Good to Great author Jim Collins argues that the most successful companies put massive focus not just on bringing good people in, but on getting them all in the right positions. The most successful employees are those who seek and stay in positions that match their skills and interests.
This not only ensures that jobs are done well but that the people IN the jobs are happy and engaged in their work. Though constant growth and acquiring new skills are good things, Gallup research shows that people are most engaged when they apply the strengths they already have to the position they are in.
That’s where you come in. Are YOU currently in the right seat for your skills and your passion? Don’t wait for management to see a poor fit and fix it. No one is impacted more by your disengagement than you and your downwardly spirally career that comes with that attitude.
Then there’s the flipside. Sometimes employees who love what they do and where they are seek “the next thing” and end up being promoted into misery. If you’re climbing the ladder yourself, make sure you aren’t leaving the perfect seat on the bus to climb out a window! Understand your emotional intelligence scores and align your career to the work that best fits you.
The Harvard Business Review recently described a fascinating study on how the control you have over your workspace affects your satisfaction with your job. Listen to these stats:
98% of highly satisfied workers say their work environment allows them to concentrate. Only 15% of dissatisfied workers say it does.
96% of highly satisfied workers say they have a place for informal conversations with their colleagues. Only 35% of dissatisfied workers say that.
95% of highly satisfied workers say they can work without being interrupted. Only 13% of dissatisfied workers say that.
See the pattern here? Highly satisfied workers are more likely to have some control over their work environment.
So, what do you do if your workplace doesn’t give you that control—which is the norm? Unless you have a job that is only customer facing, ask your manager if you can post a sign that says, “focus time” that signals others that you are not to be bothered while you knock down a project that is important. Put others on notice that you’re in “lock down” and when you’ll come available again.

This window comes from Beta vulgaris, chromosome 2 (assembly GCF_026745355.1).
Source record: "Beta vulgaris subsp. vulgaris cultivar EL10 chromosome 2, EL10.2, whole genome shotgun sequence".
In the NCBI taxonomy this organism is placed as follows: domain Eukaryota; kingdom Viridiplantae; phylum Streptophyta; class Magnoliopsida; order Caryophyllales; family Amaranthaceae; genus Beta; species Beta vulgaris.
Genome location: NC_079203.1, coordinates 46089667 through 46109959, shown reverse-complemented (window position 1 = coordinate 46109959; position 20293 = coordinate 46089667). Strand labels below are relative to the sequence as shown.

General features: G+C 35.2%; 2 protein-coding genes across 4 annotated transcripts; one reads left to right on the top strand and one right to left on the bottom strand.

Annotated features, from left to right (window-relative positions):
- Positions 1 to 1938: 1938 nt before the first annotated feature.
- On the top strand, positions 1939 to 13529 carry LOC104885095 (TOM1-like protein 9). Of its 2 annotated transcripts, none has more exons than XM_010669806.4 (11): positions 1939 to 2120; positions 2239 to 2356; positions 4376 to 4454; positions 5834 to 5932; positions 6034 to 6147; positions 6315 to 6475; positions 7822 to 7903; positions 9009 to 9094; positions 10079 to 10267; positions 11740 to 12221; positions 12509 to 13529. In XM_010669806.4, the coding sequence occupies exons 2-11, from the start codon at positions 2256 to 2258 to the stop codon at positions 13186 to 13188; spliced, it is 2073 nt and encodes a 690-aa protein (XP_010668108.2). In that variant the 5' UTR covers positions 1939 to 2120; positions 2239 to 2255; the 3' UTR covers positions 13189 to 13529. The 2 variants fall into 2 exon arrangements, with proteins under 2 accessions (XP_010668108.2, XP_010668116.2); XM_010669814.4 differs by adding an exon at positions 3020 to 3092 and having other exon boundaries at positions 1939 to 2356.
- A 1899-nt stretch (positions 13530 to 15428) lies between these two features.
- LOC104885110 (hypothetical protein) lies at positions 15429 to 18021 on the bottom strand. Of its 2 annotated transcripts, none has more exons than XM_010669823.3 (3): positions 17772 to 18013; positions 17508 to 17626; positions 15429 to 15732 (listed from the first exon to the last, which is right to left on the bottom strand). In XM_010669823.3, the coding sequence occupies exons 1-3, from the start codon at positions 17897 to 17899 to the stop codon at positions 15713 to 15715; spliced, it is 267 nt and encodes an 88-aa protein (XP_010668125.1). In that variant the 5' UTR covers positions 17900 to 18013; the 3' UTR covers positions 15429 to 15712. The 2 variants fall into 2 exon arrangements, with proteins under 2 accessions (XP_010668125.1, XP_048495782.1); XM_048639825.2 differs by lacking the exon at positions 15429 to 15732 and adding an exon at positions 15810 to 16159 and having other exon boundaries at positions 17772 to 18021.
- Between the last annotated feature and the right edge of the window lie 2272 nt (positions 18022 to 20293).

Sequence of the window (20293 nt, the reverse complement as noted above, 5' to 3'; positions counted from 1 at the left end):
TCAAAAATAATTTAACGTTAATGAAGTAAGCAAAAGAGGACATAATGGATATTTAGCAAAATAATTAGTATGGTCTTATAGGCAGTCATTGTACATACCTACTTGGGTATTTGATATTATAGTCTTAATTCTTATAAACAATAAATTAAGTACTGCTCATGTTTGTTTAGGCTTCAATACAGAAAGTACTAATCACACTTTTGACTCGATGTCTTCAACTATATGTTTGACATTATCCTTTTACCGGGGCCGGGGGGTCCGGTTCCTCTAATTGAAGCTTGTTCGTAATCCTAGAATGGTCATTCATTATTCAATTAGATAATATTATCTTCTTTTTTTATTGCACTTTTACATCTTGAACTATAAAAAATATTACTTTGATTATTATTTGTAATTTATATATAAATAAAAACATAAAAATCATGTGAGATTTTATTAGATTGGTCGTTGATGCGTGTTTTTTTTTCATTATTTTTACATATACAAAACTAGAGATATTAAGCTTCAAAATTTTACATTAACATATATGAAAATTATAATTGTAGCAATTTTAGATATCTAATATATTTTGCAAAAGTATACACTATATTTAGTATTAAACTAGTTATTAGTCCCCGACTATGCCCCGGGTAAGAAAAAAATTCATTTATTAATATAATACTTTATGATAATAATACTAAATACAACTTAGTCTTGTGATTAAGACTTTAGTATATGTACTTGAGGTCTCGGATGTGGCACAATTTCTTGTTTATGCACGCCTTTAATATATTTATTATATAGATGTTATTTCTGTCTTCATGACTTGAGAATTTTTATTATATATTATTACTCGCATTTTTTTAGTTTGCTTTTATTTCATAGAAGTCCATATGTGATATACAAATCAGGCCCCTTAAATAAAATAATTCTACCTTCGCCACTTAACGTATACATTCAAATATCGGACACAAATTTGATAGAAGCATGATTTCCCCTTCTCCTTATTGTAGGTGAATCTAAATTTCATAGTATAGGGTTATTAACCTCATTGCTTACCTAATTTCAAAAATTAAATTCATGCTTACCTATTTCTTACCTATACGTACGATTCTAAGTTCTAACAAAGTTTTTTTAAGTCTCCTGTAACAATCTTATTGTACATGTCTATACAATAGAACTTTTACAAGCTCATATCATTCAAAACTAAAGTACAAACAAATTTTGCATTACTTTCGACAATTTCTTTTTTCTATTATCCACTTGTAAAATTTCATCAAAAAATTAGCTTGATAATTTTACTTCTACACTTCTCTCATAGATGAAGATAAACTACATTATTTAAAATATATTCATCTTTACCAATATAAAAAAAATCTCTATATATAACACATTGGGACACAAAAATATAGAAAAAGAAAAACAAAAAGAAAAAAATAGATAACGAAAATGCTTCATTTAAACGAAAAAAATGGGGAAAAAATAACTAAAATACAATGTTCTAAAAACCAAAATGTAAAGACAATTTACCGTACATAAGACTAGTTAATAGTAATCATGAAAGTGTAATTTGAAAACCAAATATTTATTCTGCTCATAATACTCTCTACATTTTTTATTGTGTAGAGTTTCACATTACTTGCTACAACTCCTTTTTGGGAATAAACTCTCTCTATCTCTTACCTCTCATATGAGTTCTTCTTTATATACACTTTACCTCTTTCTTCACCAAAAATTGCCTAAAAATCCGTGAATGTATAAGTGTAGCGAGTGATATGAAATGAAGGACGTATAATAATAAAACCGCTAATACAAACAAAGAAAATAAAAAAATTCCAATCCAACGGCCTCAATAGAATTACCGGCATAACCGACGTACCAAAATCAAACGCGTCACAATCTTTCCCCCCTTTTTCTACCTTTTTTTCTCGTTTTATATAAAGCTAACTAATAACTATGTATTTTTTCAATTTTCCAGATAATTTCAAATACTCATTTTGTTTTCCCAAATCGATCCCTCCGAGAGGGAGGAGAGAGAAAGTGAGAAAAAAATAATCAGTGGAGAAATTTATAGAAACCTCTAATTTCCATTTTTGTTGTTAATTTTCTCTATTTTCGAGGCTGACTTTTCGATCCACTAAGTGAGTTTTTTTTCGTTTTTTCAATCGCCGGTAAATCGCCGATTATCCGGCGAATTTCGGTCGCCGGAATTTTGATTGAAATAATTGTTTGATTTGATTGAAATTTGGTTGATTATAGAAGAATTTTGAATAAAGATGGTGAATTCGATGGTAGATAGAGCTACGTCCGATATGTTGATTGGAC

Some people play a game with punctuality. They think they can arrive late at a meeting as long as they have a good story, or text ahead to say they’re running late, or just come in looking flustered and apologizing.
You probably have someone in mind right now—someone who can be counted on to be late. In other words, you can count on NOT counting on them.
And that’s not just about meeting times, of course. That’s the last person you would trust with an important project, or to meet with an important client, or to do anything…important.
Starting now, make up your mind to be the opposite of that person. Be the one who can be counted on to arrive two minutes early. Just TWO MINUTES. It takes a small dose of discipline, and the payoff is huge. Others will begin to see you as focused, reliable, and respectful of the time of others.
And they’ll be right!
Back in the old days, a vacation was really a vacation. Nobody stayed in touch with the office because you couldn’t.
Now it’s easy to stay in touch—which also means it’s hard NOT to. Your office follows you everywhere. A glance at your phone or a click on your laptop puts you right back in your office chair.
Worst of all, the folks back in the office know this, so the emails and texts and calls keep coming.
The research on this is conclusive: The failure to truly get away from work is killing your productivity AND your health.
So it’s time to draw a line in the sand. Before you leave for your next vacation, make it clear that you are gone, gone, gone. Designate someone to answer all questions for you, and if possible, forward your email so it doesn’t pile up. Leave your laptop at home and tell your wife or husband to be a pest whenever you look at your cell phone. If you MUST check in, let them know the limited time that will be and what are the only topics that get covered at that time.
When you get back, your productivity and your mental and physical health will thank you.
As if we needed any more evidence of the problem, a study by Dale Carnegie Training shows that only 23% of non-management workers are engaged in their jobs.
69% of the disengaged employees said they would leave their current job if someone else offered just a 5% pay increase, and disengaged employees overall are more than twice as likely to leave than engaged employees for any increase in pay.
If you are in that number—and statistically, you probably are—don’t wait for someone else to wave a wand and fix your engagement. This is a do-it-yourself job.
We’ve all known people who can walk out into a breathtaking sunny day and see nothing but skin cancer in it. Or walk into a room filled with colorful butterflies and focus on the black moth. Hopefully you’ve also known plenty who can see three weeks of drizzle from the lawn’s point of view. In both cases, the person’s attitude will have taken the mere data of the weather and interpret it.
All experience passes through the prism of your attitude. Make the choice to see the good, and watch what happens to your life and the effect you have on those around you.